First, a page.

Indie Comic Review: Michael Avon Oeming’s Victories #2

What a difference an issue makes!

I was really down on this book after the first issue. Honestly it was all I could do to muster up the strength to go back for another dose. Luckily I did, because this issue is far better than the first and has me excited for the next issue. So, how did it create such a turn around in just 24 pages? It got rid of pretty much everything that annoyed me about the first issue and focused on telling a good story.

One of the biggest problems I had with the last issue was the terrible script. The characters talked incessantly. Not only that, but they tried to be witty and failed miserably. It was painful to read. I wanted a mute button so I could just look at Oeming’s art.

This time around, Oeming jettisoned most of the annoying chatter and tried to have the characters actually communicate. Aside from the annoying D.D. Mau he was successful (although, to be fair, he was TRYING to make her annoying). Characters in this issue actually speak in a manner which resembles real human conversation. Even though they are wearing masks and engaging in super-human battles, the people speaking the lines are far more human than before. I actually am beginning to care for the main character and feel like the antagonist of the series could be a real threat (as opposed to someone to be mocked).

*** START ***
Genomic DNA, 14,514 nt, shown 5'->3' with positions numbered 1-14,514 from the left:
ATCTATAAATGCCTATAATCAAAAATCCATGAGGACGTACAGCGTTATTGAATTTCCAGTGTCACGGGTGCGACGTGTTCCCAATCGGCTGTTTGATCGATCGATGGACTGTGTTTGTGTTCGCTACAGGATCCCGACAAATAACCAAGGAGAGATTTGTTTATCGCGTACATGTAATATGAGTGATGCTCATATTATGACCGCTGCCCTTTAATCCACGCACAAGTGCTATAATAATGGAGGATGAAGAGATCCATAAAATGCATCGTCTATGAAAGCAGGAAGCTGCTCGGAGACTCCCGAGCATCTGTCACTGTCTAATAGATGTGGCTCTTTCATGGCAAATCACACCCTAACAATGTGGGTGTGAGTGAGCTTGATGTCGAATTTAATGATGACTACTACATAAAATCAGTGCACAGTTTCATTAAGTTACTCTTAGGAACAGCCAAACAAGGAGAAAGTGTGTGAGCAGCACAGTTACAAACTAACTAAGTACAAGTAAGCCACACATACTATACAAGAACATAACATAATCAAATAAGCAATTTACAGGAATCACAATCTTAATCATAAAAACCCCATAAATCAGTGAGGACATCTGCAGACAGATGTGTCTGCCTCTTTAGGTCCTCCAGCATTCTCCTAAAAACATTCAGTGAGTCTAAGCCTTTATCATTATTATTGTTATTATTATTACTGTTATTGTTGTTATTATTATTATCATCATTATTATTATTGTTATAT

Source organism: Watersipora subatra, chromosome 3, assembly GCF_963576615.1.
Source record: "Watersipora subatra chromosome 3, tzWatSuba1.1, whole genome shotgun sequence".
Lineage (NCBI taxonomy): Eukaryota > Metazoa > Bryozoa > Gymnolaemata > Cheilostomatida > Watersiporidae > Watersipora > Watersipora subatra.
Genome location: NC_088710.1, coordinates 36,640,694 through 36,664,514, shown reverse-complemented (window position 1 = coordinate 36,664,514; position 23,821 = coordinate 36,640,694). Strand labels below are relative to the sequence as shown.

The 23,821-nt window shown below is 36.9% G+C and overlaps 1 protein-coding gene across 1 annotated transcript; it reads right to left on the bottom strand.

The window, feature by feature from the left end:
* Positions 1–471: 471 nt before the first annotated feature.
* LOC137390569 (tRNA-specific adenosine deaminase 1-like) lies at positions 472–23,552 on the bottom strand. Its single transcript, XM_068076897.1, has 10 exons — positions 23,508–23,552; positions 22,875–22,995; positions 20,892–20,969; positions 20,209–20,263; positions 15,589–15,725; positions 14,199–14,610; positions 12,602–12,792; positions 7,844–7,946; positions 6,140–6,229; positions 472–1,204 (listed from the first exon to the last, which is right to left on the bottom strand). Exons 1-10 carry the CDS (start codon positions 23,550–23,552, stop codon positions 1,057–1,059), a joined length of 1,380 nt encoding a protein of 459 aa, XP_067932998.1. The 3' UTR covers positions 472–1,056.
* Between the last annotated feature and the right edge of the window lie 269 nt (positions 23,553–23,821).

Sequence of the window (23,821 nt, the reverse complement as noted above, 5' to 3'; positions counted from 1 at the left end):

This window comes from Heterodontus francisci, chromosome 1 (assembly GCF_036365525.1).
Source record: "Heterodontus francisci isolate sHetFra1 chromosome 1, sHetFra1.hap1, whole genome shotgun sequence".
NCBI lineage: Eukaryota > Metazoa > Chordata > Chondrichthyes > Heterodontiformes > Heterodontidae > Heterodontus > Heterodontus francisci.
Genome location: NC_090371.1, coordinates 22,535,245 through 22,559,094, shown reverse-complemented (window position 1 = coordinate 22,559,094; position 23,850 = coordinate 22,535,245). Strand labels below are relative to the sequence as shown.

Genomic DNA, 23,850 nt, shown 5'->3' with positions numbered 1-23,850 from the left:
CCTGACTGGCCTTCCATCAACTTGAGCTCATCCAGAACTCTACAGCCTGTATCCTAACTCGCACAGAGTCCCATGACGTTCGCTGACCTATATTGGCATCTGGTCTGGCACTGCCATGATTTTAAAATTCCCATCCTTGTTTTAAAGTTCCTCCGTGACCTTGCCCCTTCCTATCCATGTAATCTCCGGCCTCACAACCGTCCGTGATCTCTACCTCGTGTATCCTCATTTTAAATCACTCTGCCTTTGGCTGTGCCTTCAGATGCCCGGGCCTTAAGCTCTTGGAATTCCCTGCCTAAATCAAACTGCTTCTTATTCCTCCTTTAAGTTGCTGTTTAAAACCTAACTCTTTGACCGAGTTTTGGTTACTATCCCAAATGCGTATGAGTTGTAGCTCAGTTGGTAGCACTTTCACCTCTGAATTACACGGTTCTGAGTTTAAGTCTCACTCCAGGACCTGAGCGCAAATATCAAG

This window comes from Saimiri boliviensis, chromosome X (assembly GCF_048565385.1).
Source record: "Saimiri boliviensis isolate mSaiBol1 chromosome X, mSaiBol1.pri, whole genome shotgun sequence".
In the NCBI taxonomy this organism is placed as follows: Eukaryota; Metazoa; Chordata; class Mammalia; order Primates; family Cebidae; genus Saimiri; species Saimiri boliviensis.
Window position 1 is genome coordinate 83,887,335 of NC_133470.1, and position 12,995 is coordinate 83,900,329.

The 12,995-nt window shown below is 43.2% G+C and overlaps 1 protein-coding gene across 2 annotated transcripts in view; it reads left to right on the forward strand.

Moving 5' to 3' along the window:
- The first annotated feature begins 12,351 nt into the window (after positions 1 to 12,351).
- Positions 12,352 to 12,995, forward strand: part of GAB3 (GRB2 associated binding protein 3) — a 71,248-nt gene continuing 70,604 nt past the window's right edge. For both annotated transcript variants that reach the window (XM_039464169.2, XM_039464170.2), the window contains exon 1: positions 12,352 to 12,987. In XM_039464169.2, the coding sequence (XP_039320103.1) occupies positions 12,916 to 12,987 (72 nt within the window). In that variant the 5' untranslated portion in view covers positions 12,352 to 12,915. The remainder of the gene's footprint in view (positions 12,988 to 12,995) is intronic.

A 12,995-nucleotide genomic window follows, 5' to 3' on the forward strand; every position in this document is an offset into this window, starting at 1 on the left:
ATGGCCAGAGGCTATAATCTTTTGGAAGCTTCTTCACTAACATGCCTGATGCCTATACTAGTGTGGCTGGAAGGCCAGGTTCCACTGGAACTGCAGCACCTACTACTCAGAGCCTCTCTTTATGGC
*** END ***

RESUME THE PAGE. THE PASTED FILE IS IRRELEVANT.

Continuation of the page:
It feels like the first issue had all the things that Oeming needed to get out of his system to prove that this was going to be “different than anything you have ever read”. Now he can settle down and focusing on telling a story that is “better than anything you have ever read”. For The Victories to work, Oeming needs to continue to avoid the “shock value” scenes of the first issue and focus on storytelling which develops a plot.

The plot takes center stage in this book, with The Victories teaming up to take down a Float house. float is the illegal street drug which gives users a literal high. They are able to float in the air in a state of euphoria while on the drug. Over time the drug causes physical mutations and eventual death.

Peppered throughout the book are smaller character moments which shed light not only on the main character, Faustus, but also on some of the other characters. It all happens in a natural manner and helps to complete the picture of who these vigilantes are. More importantly, it gives the reader a reason to care about them (something I did not feel after the first issue).

Oeming’s art continues to be the strongest part of the book. Fans of his work on Powers should be pleased as he really lets loose in this book. His characters are more shapes and angles than actual figures. This gives them the feel that they are more than human, something beyond you and me. But, when you get down to it, that is what they shouldbe!

Issue two was a pleasant surprise. My hope for this series has returned. With that renewed, I will be back for the second issue. Hopefully Oeming will deliver another issue like this one!

Micahel Avon Oeming’s The Victories #2 is in stores now. You can check out a two page preview of the issue here.

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